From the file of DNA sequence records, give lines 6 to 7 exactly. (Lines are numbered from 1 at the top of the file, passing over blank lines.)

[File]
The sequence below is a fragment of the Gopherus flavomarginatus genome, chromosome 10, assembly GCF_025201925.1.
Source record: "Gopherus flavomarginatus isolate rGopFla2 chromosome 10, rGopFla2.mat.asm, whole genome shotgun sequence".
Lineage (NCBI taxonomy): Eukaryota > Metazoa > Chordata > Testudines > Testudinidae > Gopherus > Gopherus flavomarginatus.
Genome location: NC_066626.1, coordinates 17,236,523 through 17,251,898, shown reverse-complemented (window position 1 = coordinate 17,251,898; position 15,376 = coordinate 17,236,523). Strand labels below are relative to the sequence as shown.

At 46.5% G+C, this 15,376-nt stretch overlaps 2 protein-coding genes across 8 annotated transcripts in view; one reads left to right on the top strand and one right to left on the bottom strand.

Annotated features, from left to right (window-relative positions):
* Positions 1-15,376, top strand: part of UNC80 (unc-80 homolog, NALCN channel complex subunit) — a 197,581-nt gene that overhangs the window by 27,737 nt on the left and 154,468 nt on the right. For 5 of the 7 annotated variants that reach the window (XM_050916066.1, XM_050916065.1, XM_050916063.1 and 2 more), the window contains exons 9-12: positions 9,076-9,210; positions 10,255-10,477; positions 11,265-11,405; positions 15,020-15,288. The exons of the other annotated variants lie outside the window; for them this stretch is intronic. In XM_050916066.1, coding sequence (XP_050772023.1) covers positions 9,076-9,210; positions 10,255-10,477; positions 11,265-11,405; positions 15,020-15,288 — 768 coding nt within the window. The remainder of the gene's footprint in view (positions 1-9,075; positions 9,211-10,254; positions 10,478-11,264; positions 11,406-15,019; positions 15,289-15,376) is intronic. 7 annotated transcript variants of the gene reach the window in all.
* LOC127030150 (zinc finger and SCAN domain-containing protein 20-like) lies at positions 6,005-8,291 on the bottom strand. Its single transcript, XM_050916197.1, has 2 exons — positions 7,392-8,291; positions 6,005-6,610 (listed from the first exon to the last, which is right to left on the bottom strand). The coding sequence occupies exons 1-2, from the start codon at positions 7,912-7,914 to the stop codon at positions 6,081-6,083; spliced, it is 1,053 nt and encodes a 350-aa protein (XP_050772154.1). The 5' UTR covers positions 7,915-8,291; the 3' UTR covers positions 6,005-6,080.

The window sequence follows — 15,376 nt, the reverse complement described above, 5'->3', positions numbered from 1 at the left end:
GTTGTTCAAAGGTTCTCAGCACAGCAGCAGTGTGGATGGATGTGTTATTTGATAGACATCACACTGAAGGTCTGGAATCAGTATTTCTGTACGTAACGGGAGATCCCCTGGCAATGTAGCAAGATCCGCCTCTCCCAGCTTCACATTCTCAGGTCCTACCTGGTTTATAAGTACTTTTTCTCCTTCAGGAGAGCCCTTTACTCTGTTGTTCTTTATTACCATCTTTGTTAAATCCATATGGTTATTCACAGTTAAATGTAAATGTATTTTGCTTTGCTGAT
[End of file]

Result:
Annotated features, from left to right (window-relative positions):
* Positions 1-15,376, top strand: part of UNC80 (unc-80 homolog, NALCN channel complex subunit) — a 197,581-nt gene that overhangs the window by 27,737 nt on the left and 154,468 nt on the right. For 5 of the 7 annotated variants that reach the window (XM_050916066.1, XM_050916065.1, XM_050916063.1 and 2 more), the window contains exons 9-12: positions 9,076-9,210; positions 10,255-10,477; positions 11,265-11,405; positions 15,020-15,288. The exons of the other annotated variants lie outside the window; for them this stretch is intronic. In XM_050916066.1, coding sequence (XP_050772023.1) covers positions 9,076-9,210; positions 10,255-10,477; positions 11,265-11,405; positions 15,020-15,288 — 768 coding nt within the window. The remainder of the gene's footprint in view (positions 1-9,075; positions 9,211-10,254; positions 10,478-11,264; positions 11,406-15,019; positions 15,289-15,376) is intronic. 7 annotated transcript variants of the gene reach the window in all.